Editorial: CRISPR-Cas in Agriculture: Opportunities and Challenges

A - Papers appearing in refereed journals

Kumar, S., Rymarquis, L. A., Ezura, H. and Nekrasov, V. 2021. Editorial: CRISPR-Cas in Agriculture: Opportunities and Challenges. Frontiers in Plant Science. 12 (article), p. 672329. https://doi.org/10.3389/fpls.2021.672329

AuthorsKumar, S., Rymarquis, L. A., Ezura, H. and Nekrasov, V.

CRISPR-Cas genome editing technology is developing at a rapid pace and new molecular tools, such as CRISPR nucleases, are becoming regularly available. As part of this Research Topic, Bandyopadhyay et al. provide a comprehensive overview of Cas12a, a CRISPR nuclease formerly known as Cpf1. In their review article, the authors cover structural and mechanistic aspects of Cas12a in comparison with Cas9, the most commonly used CRISPR nuclease. They also highlight uses of Cas12a for the purpose of improving agriculturally important traits in various crops. An overview of Cas9 genome editing applications in plants is provided by El-Mounadi et al. who introduce the reader to the mechanism of Cas9 activity, methods of its delivery to plant cells (i.e., transformation techniques), give examples of improving crop traits using CRISPR-Cas9, and touch on biosafety and regulatory aspects associated with genome editing. A number of countries (e.g., the USA, Brazil, Argentina, and Japan) have already exempted genome edited crops, which do not carry transgenic DNA or novel combination of genetic material (i.e., not similarly achievable through conventional breeding), from being regulated similarly to Genetically Modified Organisms (GMOs) as genetically engineered (GE) organisms (Schmidt et al., 2020). Although the above-mentioned countries have passed legislation allowing cultivation of genome edited crops without GE regulation, the public dialogue and policy developments on the issue are evolving. In the case of Japan, Tabei et al. analyse Twitter conversation on genome-edited foods and their labelling over the period from May to October 2019. The analysis reveals that 54.5% of relevant tweets were statements opposed to food produced using genome edited crops, while only 7% were statements in favour of it. The remaining 38.5% of tweets were statements deemed neutral. Although the analysis was not necessarily representative of the wider Japanese society due to bias among Twitter users, the study underlines the importance of a continuous public dialogue on the issue of genome edited crops in Japan and the rest of the world.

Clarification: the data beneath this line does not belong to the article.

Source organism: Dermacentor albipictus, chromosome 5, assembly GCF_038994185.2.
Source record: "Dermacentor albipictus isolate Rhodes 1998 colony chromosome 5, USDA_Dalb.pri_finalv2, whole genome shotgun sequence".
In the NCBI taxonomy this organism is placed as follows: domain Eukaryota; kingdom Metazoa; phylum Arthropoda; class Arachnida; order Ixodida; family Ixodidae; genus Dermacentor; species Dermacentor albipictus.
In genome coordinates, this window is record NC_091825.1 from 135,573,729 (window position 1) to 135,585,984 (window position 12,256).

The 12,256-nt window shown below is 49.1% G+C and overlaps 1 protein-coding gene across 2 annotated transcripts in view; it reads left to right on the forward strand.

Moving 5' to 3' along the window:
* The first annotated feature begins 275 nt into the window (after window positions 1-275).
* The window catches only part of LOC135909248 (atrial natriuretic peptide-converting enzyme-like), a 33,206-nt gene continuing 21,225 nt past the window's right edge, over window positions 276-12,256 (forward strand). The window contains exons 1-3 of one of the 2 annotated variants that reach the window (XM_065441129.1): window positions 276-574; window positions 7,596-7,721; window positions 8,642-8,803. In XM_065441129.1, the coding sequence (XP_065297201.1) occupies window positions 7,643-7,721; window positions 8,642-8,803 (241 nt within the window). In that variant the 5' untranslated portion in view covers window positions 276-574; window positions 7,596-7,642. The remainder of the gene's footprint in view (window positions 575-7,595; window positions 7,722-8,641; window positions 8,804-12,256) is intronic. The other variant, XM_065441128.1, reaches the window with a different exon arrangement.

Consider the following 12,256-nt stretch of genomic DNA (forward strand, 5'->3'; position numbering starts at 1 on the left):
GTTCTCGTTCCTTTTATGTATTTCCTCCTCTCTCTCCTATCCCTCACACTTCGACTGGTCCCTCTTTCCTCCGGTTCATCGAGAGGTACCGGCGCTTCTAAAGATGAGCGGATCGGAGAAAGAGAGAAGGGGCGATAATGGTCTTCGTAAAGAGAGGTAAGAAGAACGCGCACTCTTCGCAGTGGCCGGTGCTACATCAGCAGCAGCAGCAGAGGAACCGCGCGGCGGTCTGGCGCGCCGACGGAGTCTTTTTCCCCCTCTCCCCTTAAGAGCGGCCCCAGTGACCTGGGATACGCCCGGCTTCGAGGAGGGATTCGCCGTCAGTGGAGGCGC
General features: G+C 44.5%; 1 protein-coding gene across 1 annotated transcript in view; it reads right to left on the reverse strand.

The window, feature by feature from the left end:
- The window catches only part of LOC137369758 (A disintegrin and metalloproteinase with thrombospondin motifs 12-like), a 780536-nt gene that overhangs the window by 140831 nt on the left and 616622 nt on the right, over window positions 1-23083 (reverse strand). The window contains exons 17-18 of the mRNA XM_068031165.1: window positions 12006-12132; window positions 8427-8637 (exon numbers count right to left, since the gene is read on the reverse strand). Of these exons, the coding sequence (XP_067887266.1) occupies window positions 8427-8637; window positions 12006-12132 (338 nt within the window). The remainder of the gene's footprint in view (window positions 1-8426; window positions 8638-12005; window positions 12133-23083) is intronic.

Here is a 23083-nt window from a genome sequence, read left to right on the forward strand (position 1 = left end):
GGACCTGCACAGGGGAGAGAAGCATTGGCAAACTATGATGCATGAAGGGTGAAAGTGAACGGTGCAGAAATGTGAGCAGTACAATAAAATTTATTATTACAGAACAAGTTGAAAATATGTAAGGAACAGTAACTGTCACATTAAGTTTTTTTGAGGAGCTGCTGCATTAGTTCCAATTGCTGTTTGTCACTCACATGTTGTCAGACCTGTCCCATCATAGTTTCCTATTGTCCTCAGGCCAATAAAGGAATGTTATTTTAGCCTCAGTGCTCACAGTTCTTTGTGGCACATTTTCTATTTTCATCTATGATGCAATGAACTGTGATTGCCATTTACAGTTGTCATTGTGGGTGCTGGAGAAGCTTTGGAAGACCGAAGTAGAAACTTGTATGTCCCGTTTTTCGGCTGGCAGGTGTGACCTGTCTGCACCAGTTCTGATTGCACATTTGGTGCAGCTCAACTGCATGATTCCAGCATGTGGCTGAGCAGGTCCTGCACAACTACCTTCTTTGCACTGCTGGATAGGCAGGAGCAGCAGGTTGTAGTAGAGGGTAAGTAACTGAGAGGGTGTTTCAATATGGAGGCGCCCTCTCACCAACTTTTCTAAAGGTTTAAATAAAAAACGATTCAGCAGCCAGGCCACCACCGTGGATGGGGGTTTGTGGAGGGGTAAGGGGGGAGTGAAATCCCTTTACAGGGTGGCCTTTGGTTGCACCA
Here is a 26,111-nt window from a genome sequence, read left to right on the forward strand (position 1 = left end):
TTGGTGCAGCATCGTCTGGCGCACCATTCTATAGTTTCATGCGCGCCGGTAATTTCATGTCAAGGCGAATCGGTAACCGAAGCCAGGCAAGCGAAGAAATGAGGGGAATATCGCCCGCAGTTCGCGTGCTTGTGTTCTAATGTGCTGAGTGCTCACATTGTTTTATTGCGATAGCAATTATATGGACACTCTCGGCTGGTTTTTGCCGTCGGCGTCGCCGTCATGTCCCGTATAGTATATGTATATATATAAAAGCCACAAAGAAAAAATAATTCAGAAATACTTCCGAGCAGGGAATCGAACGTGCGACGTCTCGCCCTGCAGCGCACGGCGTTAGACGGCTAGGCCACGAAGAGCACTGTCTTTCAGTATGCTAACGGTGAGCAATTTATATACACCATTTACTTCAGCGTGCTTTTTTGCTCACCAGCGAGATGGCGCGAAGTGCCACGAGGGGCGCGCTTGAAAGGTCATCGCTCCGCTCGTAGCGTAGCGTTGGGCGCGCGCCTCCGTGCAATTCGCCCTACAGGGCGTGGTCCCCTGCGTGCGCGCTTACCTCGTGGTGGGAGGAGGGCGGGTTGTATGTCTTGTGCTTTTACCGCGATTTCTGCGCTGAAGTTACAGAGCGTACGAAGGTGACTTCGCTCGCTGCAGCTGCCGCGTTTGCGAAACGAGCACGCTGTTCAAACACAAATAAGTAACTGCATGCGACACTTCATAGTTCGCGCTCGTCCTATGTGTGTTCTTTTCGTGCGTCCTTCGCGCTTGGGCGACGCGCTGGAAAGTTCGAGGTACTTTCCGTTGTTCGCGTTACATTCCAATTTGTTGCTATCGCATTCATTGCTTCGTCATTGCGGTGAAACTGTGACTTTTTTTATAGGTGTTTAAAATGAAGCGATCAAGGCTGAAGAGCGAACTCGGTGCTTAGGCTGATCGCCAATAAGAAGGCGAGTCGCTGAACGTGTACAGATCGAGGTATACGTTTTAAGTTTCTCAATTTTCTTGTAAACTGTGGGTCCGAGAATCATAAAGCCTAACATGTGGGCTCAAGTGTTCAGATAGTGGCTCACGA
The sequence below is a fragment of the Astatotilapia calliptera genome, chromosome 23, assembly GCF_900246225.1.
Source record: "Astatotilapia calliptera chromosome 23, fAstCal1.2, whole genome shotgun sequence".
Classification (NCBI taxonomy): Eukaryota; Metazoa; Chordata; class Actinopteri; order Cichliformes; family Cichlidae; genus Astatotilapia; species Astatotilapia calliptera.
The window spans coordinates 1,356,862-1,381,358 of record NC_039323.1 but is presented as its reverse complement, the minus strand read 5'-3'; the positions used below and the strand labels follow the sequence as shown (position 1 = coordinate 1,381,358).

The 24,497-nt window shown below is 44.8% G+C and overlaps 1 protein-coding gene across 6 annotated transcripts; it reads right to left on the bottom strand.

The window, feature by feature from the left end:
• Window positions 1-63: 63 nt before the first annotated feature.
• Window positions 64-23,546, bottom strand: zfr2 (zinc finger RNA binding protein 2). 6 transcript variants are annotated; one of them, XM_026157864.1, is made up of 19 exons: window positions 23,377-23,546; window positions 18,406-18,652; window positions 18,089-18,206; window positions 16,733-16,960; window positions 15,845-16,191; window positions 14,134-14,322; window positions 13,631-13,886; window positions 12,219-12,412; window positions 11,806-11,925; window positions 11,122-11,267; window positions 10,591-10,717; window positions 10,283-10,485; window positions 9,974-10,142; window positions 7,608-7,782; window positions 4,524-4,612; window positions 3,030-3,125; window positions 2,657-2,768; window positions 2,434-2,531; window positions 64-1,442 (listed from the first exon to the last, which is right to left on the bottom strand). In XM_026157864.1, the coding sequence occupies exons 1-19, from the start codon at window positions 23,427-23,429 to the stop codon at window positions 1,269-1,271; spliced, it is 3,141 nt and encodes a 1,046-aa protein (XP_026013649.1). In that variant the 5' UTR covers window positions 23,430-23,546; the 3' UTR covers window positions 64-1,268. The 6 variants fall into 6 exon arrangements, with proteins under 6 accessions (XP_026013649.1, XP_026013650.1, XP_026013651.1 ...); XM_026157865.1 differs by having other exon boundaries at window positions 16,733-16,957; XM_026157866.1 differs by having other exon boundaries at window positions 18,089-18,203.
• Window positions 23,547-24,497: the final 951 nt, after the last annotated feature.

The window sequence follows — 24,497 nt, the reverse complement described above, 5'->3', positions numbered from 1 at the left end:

KeywordsAgriculture; Genome editing; Crop; CRISPR; Cas9; Cas12a; Policy; Regulation
Year of Publication2021
JournalFrontiers in Plant Science
Journal citation12 (article), p. 672329
Digital Object Identifier (DOI)https://doi.org/10.3389/fpls.2021.672329
Web address (URL)https://www.frontiersin.org/articles/10.3389/fpls.2021.672329/full
Open accessPublished as ‘gold’ (paid) open access
FunderBiotechnology and Biological Sciences Research Council
Funder project or codeDesigning Future Wheat (DFW) [ISPG]
Publisher's version
Output statusPublished
Publication dates
Print26 Mar 2021
Publication process dates
Accepted02 Mar 2021
PublisherFrontiers Media SA

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